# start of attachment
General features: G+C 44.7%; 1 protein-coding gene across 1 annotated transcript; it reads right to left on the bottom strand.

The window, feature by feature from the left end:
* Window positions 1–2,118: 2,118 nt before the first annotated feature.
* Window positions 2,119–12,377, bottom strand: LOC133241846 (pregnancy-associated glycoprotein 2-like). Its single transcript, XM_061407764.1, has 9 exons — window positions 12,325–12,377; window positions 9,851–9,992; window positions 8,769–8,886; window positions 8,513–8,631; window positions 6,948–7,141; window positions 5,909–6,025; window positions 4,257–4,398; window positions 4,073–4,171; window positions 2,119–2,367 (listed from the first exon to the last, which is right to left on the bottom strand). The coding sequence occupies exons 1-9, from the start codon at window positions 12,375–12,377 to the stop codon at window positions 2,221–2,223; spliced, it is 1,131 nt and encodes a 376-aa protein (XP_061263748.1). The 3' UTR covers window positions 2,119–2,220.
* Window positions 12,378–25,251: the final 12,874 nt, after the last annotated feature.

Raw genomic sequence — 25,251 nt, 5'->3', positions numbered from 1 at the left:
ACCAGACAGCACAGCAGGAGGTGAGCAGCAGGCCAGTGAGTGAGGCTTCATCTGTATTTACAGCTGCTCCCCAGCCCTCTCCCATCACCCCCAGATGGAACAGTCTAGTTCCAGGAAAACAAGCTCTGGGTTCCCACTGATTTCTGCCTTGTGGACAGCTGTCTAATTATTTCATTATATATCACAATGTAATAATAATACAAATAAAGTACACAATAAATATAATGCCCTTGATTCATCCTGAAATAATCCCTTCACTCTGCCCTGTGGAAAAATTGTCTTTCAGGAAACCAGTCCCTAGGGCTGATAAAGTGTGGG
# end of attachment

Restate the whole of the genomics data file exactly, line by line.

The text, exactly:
General features: G+C 44.7%; 1 protein-coding gene across 1 annotated transcript; it reads right to left on the bottom strand.

The window, feature by feature from the left end:
* Window positions 1–2,118: 2,118 nt before the first annotated feature.
* Window positions 2,119–12,377, bottom strand: LOC133241846 (pregnancy-associated glycoprotein 2-like). Its single transcript, XM_061407764.1, has 9 exons — window positions 12,325–12,377; window positions 9,851–9,992; window positions 8,769–8,886; window positions 8,513–8,631; window positions 6,948–7,141; window positions 5,909–6,025; window positions 4,257–4,398; window positions 4,073–4,171; window positions 2,119–2,367 (listed from the first exon to the last, which is right to left on the bottom strand). The coding sequence occupies exons 1-9, from the start codon at window positions 12,375–12,377 to the stop codon at window positions 2,221–2,223; spliced, it is 1,131 nt and encodes a 376-aa protein (XP_061263748.1). The 3' UTR covers window positions 2,119–2,220.
* Window positions 12,378–25,251: the final 12,874 nt, after the last annotated feature.

Raw genomic sequence — 25,251 nt, 5'->3', positions numbered from 1 at the left:
ACCAGACAGCACAGCAGGAGGTGAGCAGCAGGCCAGTGAGTGAGGCTTCATCTGTATTTACAGCTGCTCCCCAGCCCTCTCCCATCACCCCCAGATGGAACAGTCTAGTTCCAGGAAAACAAGCTCTGGGTTCCCACTGATTTCTGCCTTGTGGACAGCTGTCTAATTATTTCATTATATATCACAATGTAATAATAATACAAATAAAGTACACAATAAATATAATGCCCTTGATTCATCCTGAAATAATCCCTTCACTCTGCCCTGTGGAAAAATTGTCTTTCAGGAAACCAGTCCCTAGGGCTGATAAAGTGTGGG